To the reporters who can't seem to stop writing about this, please find something else newsworthy unless you have some additional facts to add to the analysis. To the NFLPA, which denounced Ireland because it feels it needs to disagree with management over everything, you need to pick and choose your battles. Disagreeing over everything is a sign of weakness, not strength. Sitting out a fight every once in a while, or actually agreeing with management, makes you look reasonable. And with the union contract up, looking reasonable in the press is going to mean something.

Now, let's look at each situation separately, starting with Dez Bryant. Without any context, and without knowing the tone of the question, asking an individual during an interview whether his mother was a prostitute is, at the very least, bizarre. At most, it is in fact wildly inappropriate. But context and tone mean everything.

Let me say that again: context and tone mean everything. And we don't know the context and tone. If someone walked up to you at your mother's funeral and asked if she had been a prostitute, you'd have every right to belt him. But what if your mother walked into a room with a low-cut top and a gold skirt, and one of your buddies nudged you and said, "What's the deal? Is your mom turning tricks tonight?" You probably wouldn't be offended, and might even laugh. Context. Tone.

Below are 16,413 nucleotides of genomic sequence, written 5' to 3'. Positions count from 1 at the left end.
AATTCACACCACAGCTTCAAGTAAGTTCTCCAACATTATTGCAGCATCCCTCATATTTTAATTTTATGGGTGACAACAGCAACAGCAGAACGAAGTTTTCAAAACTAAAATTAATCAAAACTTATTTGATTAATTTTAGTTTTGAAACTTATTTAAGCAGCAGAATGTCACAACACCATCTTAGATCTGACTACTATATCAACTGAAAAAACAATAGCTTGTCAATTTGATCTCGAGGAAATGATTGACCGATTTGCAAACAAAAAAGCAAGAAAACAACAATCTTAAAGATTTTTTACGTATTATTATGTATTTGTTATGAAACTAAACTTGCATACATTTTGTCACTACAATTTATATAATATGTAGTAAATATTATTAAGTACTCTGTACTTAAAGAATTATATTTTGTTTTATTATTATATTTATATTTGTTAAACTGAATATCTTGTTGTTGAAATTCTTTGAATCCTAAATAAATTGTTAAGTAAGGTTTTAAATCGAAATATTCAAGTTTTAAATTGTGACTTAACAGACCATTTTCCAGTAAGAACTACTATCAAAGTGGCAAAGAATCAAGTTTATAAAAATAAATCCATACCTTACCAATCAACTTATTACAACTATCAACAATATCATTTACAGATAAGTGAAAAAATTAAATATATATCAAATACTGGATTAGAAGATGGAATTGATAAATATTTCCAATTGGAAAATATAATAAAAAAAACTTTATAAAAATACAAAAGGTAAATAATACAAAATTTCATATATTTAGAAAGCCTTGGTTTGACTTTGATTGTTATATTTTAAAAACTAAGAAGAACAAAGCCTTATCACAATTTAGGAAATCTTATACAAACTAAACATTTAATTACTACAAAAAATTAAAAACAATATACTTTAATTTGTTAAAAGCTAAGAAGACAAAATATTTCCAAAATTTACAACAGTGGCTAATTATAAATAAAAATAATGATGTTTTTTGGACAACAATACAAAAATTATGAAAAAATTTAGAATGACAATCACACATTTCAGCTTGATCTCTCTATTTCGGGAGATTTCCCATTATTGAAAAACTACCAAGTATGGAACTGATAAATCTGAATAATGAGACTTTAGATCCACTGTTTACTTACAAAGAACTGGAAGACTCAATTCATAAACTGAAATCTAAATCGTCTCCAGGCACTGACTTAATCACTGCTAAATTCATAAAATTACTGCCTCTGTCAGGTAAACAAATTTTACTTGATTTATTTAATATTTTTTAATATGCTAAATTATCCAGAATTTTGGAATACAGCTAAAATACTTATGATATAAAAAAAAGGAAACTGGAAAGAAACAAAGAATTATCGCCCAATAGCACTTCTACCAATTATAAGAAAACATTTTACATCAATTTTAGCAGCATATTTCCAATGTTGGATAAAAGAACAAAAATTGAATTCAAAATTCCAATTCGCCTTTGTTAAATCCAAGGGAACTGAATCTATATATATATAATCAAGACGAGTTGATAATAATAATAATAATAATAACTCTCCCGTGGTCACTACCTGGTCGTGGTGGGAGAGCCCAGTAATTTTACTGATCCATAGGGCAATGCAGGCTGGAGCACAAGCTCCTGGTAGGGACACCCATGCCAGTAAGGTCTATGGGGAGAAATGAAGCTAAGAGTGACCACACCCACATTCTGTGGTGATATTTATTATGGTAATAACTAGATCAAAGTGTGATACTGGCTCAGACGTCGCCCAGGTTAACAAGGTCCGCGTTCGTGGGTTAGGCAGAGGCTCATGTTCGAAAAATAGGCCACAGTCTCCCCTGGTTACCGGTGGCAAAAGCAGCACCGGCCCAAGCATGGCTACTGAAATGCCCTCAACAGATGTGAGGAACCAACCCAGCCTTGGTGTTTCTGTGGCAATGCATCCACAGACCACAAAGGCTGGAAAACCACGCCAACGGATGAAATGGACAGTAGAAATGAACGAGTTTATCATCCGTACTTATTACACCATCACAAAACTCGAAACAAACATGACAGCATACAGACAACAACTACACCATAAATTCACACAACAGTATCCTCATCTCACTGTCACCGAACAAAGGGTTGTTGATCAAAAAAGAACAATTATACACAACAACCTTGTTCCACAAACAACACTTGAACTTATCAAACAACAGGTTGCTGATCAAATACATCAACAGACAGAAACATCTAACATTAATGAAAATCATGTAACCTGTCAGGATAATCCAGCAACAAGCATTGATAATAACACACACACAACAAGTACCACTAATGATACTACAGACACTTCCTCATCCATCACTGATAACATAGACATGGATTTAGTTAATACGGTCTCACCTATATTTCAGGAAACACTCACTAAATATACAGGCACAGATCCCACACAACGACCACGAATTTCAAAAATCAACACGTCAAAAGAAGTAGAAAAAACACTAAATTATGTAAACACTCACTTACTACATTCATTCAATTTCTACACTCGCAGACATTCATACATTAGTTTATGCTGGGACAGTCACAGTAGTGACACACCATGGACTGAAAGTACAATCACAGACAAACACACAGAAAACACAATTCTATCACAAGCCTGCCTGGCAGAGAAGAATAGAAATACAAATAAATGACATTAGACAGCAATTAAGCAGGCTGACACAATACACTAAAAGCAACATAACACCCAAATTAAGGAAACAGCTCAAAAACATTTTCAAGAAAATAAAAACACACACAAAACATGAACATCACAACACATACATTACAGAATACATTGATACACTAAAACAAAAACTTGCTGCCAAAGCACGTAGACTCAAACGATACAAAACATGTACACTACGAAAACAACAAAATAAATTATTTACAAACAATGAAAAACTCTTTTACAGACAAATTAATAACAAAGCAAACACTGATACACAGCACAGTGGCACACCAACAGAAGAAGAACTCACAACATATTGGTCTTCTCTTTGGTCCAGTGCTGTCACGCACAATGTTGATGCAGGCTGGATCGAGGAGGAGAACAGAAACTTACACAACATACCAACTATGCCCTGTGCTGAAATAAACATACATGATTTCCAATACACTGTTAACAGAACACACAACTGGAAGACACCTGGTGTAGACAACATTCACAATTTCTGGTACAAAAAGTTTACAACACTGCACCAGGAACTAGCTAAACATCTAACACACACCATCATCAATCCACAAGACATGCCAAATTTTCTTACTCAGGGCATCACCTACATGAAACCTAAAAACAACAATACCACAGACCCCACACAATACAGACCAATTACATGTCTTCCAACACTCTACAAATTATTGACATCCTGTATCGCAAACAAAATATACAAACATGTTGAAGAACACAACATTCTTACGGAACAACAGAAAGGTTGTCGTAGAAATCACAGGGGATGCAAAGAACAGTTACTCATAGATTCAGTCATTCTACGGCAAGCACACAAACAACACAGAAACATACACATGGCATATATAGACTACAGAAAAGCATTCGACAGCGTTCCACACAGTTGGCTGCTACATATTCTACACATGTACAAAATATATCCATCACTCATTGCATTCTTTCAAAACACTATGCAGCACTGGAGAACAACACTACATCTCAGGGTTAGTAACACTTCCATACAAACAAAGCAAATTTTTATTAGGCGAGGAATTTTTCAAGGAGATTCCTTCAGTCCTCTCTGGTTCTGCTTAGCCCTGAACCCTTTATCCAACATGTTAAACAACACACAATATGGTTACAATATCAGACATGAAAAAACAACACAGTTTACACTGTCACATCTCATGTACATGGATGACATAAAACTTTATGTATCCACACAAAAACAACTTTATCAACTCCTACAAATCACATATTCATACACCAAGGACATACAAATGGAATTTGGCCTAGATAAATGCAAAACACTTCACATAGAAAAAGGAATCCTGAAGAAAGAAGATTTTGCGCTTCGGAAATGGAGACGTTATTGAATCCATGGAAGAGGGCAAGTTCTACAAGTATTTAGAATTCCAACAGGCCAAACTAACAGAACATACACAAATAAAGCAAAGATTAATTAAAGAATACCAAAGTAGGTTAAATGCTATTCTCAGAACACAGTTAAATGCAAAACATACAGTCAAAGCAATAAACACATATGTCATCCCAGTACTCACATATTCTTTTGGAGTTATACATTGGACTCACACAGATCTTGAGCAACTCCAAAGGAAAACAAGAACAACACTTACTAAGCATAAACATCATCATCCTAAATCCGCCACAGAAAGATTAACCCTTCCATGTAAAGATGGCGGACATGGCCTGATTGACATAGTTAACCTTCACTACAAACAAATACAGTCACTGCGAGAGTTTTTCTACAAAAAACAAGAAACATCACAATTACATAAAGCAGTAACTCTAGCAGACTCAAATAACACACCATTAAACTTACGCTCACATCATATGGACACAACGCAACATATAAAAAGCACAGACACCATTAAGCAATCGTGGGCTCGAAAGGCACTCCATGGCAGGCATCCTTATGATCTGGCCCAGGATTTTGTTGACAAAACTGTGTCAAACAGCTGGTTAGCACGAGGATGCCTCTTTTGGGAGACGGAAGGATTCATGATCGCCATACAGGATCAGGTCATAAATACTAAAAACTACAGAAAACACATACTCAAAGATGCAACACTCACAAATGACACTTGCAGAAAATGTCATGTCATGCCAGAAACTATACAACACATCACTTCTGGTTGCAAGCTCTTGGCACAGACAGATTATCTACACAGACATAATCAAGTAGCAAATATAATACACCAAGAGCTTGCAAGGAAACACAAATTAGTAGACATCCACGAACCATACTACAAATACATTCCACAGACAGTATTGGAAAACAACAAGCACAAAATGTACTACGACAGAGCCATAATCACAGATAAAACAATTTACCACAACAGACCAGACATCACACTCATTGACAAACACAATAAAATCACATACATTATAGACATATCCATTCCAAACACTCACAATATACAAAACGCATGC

What was the context of the question posed to Dez Bryant? What was the tone? I don't know, and you don't know. According to reports, Bryant's mother dealt drugs and served time in prison. Were Bryant and Ireland discussing Bryant's childhood? Did Bryant himself bring up his mother and her problems? Did Bryant say something that might lead someone to believe that his mother might have been a prostitute?

I don't know, and you don't know.

What if Bryant had said, "I come from a rough background. My mother was a drug dealer, and, um, let's just say she did some other things that were very shameful." If he'd said that, might Ireland reasonably have responded by saying, "Gosh, Dez, I'm so sorry. I hope you're not saying that she's was a prostitute."